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Luke Weston: Sports Turf Operative

A Myerscough College Sports Turf apprentice was become the first in the country to achieve a distinction level grade under the Sports Turf Operative Apprenticeship Standard.

Luke Weston, who has been undertaking an apprenticeship while working as part of Magdalen College School ground staff in Oxford, achieved the highest possible grade under the new system, introduced just a few years ago. He said:

“It was quite daunting to be the first learner to undergo the end point assessment process. My tutor Simon Dadge and my employer gave me tons of support to make sure I was ready for the day."

“To achieve a distinction is something I am extremely proud of. My advice to other apprentices is to be confident and to make sure you practice. I would also say to only agree to the end point assessment when you know you are ready, and your employer and tutor agree.”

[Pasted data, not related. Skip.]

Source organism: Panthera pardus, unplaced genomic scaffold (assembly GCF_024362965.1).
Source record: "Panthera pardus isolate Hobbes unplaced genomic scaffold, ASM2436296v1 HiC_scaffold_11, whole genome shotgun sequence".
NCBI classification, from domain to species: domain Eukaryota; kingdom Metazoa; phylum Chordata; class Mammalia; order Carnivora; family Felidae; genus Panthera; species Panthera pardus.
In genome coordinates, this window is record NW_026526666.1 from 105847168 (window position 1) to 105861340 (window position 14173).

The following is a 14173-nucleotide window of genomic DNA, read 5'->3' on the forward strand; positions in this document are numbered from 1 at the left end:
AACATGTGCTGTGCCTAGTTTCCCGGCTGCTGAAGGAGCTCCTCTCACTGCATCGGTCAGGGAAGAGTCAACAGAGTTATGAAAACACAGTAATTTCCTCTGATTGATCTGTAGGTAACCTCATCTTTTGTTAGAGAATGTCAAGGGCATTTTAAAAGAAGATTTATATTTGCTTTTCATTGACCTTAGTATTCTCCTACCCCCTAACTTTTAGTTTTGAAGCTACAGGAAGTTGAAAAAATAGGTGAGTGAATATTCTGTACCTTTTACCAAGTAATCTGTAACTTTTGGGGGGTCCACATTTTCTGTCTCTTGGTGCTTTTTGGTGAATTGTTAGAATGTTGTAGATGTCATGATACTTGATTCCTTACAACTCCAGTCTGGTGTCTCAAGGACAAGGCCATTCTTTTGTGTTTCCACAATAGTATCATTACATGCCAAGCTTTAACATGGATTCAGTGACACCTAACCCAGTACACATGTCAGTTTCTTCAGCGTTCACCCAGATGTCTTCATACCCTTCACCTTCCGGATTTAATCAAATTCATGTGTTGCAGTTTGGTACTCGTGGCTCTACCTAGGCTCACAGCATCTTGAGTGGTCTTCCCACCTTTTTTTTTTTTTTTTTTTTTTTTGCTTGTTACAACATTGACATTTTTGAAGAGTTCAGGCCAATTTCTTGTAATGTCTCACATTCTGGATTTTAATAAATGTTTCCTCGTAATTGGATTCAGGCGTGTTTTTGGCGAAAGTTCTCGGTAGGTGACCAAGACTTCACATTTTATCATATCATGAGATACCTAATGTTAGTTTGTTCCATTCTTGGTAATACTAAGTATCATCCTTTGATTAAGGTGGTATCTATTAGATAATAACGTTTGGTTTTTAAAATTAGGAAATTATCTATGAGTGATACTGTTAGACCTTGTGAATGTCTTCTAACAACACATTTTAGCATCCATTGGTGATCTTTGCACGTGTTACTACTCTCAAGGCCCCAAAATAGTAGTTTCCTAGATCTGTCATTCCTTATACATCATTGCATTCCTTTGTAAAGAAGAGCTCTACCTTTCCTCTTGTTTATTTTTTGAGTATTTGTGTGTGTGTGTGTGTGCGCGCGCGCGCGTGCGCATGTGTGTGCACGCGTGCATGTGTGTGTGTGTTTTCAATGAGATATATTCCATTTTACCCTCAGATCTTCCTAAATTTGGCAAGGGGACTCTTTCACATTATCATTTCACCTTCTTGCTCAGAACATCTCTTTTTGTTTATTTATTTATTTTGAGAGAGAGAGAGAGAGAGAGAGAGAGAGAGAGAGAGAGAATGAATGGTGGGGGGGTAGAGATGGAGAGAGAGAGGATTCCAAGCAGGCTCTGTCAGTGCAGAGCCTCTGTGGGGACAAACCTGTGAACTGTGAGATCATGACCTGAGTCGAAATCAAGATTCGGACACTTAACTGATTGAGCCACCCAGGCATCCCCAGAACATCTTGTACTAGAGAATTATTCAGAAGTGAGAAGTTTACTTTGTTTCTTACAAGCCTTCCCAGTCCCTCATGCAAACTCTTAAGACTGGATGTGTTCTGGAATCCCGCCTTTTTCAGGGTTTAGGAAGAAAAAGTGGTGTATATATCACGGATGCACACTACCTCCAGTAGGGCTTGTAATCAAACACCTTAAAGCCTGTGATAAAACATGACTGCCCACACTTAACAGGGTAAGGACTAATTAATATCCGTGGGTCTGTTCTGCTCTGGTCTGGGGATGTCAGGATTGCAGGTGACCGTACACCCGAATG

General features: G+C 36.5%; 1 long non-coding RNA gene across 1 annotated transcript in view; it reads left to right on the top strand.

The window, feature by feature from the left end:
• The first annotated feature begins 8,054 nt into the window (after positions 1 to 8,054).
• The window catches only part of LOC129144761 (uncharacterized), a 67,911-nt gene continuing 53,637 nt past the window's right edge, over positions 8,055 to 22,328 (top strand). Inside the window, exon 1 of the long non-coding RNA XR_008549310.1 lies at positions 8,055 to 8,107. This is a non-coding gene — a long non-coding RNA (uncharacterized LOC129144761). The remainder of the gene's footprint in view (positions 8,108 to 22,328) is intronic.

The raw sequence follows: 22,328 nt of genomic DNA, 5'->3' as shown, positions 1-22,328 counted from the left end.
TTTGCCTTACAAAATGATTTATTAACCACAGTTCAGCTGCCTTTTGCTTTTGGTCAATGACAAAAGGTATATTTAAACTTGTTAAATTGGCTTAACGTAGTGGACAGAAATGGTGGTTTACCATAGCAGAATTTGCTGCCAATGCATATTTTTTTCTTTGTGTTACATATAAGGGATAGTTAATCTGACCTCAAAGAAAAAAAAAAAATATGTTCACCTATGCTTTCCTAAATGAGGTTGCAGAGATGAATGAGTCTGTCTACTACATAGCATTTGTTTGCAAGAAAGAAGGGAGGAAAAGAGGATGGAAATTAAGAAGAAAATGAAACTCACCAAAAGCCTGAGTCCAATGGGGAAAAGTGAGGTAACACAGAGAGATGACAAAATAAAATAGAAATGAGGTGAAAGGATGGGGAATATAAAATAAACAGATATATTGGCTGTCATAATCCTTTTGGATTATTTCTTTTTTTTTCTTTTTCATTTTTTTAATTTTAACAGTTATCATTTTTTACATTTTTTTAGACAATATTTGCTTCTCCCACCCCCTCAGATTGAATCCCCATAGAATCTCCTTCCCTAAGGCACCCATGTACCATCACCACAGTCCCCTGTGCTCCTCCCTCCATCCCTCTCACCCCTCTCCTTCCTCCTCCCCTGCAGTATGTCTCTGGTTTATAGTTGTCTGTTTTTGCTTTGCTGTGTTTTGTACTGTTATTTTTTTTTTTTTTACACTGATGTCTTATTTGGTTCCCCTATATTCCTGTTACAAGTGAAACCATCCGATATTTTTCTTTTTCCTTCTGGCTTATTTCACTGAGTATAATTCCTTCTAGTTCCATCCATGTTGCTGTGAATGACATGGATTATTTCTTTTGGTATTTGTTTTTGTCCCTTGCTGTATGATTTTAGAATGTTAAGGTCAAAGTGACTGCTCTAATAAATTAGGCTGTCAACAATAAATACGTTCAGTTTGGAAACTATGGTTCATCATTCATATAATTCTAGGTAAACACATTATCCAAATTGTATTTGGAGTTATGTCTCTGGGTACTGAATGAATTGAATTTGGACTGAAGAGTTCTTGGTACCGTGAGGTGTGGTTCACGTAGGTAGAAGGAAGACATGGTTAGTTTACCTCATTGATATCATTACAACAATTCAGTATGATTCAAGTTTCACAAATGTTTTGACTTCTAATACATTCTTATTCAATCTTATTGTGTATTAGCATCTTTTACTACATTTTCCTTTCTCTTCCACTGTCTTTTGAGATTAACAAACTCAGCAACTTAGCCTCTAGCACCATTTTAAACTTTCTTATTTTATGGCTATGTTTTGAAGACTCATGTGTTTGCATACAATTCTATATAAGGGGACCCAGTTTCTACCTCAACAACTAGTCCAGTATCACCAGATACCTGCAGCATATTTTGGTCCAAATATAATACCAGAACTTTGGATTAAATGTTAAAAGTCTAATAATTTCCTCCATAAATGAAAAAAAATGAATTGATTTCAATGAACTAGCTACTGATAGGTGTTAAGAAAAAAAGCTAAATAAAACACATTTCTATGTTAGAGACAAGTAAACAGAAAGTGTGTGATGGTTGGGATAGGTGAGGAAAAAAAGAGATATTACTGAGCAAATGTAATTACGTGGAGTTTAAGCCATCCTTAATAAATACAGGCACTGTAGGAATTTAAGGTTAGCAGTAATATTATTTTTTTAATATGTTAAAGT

The Apprenticeship Standards are written by the industry, for the industry. The Apprenticeship Standard includes an assessment plan produced by ‘trailblazers’, who are employer-led groups developing the standards, to make the apprentice truly industry ready at the end of their training.

The Apprenticeship Standards are designed to support and guide the apprentice through their work-based learning journey with constructive appraisals, the development of practical skills and knowledge, relevant competency-based qualifications, all complemented by off the job training designed to widen their industry experience.

The final stage of the apprenticeship is an End Point Assessment (EPA), which in Luke’s case was carried out by Lantra.